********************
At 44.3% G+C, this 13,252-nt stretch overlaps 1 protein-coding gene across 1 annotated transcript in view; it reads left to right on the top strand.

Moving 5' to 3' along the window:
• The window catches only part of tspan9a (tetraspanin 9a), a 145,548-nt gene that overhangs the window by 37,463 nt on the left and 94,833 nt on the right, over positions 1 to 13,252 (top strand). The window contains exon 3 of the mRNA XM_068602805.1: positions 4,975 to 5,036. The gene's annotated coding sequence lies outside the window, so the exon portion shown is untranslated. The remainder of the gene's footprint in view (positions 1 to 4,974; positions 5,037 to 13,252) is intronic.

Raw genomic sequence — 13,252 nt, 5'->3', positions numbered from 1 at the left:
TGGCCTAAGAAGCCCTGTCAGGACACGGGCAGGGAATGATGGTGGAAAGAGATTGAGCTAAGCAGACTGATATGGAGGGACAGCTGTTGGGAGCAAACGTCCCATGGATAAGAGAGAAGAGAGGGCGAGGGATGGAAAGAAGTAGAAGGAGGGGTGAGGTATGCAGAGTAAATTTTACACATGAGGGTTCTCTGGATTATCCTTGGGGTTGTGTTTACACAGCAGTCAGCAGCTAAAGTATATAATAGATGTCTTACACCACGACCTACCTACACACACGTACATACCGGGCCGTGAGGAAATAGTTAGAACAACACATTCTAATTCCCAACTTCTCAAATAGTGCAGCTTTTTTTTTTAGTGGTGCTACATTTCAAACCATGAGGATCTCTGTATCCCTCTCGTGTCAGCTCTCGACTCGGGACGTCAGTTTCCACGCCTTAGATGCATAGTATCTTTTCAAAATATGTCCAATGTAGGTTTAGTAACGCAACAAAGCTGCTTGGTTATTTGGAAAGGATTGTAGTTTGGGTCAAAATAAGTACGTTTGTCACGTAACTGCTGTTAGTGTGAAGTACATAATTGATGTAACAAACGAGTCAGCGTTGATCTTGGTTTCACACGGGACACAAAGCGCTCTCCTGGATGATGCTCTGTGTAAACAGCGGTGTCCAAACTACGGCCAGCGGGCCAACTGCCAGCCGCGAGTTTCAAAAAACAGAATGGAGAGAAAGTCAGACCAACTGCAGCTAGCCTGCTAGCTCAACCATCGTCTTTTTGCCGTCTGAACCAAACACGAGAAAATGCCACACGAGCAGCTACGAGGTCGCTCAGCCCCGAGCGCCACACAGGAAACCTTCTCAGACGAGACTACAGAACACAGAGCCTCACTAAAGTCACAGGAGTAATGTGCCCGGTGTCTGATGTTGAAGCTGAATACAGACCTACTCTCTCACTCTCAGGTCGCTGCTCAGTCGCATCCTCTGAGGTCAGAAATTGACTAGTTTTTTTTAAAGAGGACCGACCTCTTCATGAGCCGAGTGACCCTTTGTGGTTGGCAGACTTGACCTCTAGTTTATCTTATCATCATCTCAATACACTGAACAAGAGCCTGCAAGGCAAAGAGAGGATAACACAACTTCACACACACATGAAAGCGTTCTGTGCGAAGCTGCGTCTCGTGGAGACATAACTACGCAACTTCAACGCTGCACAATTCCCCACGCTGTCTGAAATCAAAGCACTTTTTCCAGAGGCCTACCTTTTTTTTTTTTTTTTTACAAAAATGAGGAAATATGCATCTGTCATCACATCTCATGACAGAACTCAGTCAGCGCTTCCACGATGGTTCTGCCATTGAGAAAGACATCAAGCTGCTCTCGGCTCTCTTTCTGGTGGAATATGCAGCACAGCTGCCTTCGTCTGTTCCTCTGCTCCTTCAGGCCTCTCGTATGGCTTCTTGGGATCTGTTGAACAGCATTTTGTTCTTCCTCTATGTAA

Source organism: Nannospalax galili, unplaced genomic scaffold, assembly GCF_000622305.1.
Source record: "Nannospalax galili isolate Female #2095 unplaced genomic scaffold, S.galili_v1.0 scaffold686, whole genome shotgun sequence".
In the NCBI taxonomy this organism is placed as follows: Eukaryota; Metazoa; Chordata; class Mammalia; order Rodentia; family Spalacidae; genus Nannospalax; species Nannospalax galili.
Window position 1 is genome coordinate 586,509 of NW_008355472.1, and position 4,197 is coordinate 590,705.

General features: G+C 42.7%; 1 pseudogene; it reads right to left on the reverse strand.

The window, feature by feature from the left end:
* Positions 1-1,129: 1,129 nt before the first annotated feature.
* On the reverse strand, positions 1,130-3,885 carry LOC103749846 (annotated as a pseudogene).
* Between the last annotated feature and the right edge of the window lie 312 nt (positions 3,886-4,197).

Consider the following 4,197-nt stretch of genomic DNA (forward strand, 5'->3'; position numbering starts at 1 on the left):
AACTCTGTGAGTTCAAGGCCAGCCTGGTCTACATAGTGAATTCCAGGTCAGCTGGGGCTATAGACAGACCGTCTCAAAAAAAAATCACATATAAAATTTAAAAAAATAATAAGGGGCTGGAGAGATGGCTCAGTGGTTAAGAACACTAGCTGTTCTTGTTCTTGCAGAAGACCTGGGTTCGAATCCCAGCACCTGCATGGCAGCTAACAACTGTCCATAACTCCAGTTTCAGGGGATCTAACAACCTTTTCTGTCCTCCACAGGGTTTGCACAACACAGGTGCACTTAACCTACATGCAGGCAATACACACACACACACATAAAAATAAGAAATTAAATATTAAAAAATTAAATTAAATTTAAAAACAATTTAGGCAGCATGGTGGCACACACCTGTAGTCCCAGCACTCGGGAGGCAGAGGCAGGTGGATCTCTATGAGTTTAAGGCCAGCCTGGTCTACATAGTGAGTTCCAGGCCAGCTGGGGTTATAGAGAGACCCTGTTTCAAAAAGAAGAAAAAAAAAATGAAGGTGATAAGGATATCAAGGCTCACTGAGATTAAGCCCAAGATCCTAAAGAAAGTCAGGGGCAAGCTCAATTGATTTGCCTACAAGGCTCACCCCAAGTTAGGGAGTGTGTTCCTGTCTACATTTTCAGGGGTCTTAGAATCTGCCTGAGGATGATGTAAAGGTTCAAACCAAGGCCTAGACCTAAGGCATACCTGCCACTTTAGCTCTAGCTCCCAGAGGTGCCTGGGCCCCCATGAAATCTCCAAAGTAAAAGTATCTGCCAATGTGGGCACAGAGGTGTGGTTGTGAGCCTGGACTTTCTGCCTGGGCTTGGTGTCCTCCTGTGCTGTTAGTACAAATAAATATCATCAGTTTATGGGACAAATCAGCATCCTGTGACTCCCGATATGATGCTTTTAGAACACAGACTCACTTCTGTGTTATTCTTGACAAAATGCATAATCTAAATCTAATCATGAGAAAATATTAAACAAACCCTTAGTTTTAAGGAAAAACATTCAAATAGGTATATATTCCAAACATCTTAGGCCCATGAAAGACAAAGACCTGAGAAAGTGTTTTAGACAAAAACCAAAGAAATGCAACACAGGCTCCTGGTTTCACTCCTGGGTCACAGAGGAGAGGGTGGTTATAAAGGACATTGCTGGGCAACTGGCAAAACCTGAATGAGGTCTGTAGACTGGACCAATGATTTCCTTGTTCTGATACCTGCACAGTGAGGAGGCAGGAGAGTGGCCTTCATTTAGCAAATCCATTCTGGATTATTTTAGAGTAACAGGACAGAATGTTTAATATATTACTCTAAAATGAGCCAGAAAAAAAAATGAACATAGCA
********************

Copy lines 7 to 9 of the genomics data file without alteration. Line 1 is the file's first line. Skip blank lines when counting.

Source record: "Nannospalax galili isolate Female #2095 unplaced genomic scaffold, S.galili_v1.0 scaffold686, whole genome shotgun sequence".
In the NCBI taxonomy this organism is placed as follows: Eukaryota; Metazoa; Chordata; class Mammalia; order Rodentia; family Spalacidae; genus Nannospalax; species Nannospalax galili.
Window position 1 is genome coordinate 586,509 of NW_008355472.1, and position 4,197 is coordinate 590,705.